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Where Is Nana Hats From Shark Tank Today?

Healthline tells us that bananas are a major source of potassium for many people. In fact, if your doctor tells you that you need more of the K symbol on the periodic table, you might try adding a banana or two to your regular diet. However, the yellow fruit can also be a source of nuisance for people who aren't so quick to eat them after buying. Even when it seems like you've picked the greenest bunch of bananas in the entire supermarket, they seem to turn brown only mere seconds after you blink. 

While this may be an exaggeration, bananas do, in fact, have a quick ripening process, which can cause buyer's remorse when you're forced to dump the spoiled fruit into the trashcan. According to Dole, bananas contain a natural plant hormone called ethylene, which rapidly causes them to turn brown as they ripen. Small brown spots are indicators that bananas are ripe and ready to eat. Of course, it's not just the peel of the bananas that can turn brown. The very flesh of the banana itself will eventually turn a similar color.

Although brown bananas are usually still safe to eat (so long as they don't contain any mold yet), such a look isn't especially appetizing. As a result, many people have sought to find ways to slow the ripening process. Dole recommends keeping bananas in a dry and cool place away from sunlight, but of course, other solutions exist. Before you're forced to use your overripe bananas to make banana bread, you might try this simple solution from  ABC's "Shark Tank."

Nana Hats scored a deal

According to founder Sean Adler, Nana Hats was started as a way to slow down bananas' ripening process in as fashionable and whimsical a manner as possible. Nana Hats are BPA-free crochet silicone caps that are placed on the stems of bananas, according to its website. As Adler shared with the Sharks, he came up with the idea for Nana Hats in 2016 after a trip to the grocery store went rotten when the bunch of bananas he bought quickly turned brown.

Before appearing on "Shark Tank," Nana Hats were already gaining attention. In September 2020, Adler created a Kickstarter campaign to help raise funds for his invention, and it didn't take long for him to realize there was definite interest in the product. By the time the campaign ended, he had raised a total of $4,761 from 148 people. While that may not sound like much by "Shark Tank" standards, it's a sizable sum of money for a very small product. Luckily, the caps are reusable, and Adler claims they keep bananas "fresher for longer and with fewer unsightly brown spots."

Adler appeared on "Shark Tank" in Season 14, Episode 6 (via YouTube), where he sought $150,000 for a 10% stake in Nana Hats. Businessman Kevin O'Leary agreed to Adler's original proposal, but he wanted a $1 royalty for each hat sold. Businesswoman Lori Greiner and Guest Shark Peter Jones were interested in investing in the brand, offering Adler $150,000 in exchange for a 30% share of Nana Hats. With a little back-and-forth between Adler, Greiner, and Jones, they all landed on a deal of $150,000 for a 20% stake in his company.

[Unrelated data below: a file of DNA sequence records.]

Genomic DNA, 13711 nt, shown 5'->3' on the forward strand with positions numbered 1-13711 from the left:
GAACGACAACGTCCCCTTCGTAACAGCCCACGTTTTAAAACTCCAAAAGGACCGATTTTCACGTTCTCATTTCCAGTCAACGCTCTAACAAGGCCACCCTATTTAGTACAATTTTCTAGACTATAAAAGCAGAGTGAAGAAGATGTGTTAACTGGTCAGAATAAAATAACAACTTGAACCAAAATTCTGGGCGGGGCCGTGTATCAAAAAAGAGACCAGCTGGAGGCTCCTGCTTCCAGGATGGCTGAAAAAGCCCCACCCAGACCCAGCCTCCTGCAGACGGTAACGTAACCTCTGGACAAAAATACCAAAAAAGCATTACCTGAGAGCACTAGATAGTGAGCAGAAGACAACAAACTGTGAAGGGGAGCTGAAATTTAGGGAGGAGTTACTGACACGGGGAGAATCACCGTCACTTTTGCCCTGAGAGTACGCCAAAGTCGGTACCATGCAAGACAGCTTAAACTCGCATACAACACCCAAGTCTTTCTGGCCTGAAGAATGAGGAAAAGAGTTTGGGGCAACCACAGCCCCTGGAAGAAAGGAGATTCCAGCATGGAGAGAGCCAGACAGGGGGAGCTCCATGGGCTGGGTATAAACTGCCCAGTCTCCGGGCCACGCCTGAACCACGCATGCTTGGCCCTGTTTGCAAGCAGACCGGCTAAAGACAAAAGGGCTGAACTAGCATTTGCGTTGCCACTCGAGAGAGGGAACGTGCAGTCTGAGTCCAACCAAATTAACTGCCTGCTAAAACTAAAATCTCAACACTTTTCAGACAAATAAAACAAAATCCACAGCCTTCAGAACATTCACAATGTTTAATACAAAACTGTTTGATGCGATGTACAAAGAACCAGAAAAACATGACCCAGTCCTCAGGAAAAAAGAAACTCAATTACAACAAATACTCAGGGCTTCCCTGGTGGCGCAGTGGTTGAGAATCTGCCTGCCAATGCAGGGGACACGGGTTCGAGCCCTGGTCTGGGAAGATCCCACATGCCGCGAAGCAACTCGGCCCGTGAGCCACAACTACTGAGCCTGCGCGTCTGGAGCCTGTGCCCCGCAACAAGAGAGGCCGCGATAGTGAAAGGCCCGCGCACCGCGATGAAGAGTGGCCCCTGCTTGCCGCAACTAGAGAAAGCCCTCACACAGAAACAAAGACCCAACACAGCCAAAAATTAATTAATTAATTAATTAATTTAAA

People are going bananas for Nana Hats

Not long after Nana Hats' episode of "Shark Tank" aired, it seems like people went absolutely bananas for the nifty little product. According to BestProducts, Nana Hats sold out its entire inventory on Amazon less than 48 hours after ABC viewers got their first look at it. While we don't have exact figures on the amount of business the company managed in the aftermath of "Shark Tank," it seems obvious that the series gifted the tool a lot of good publicity.

The banana hats are still available for purchase on its website. The hats come in various designs, such as octopi, monkeys, unicorns, Vikings, watermelons, and more. For those less enthused with the chipper designs, Nana Hats also offers two sets of differently-sized silicone two-packs, neither of which come with an accompanying smiley face. The hats usually cost customers $12.99 per pack, but they are on sale for $10.99 at the time of this writing. Nana Hats are also available to purchase on Etsy and Amazon for $10.99.

Nana Hats appears to be still in business, and the company has gained a significant following on social media, such as Instagram and TikTok. The company has over 23,000 followers on Instagram. Nana Hats has an even larger fanbase on TikTok, with nearly 62,000 followers and over 105,000 likes across the account. Founder Sean Adler typically posts whimsical videos promoting Nana Hats as well as clips of customers using the products.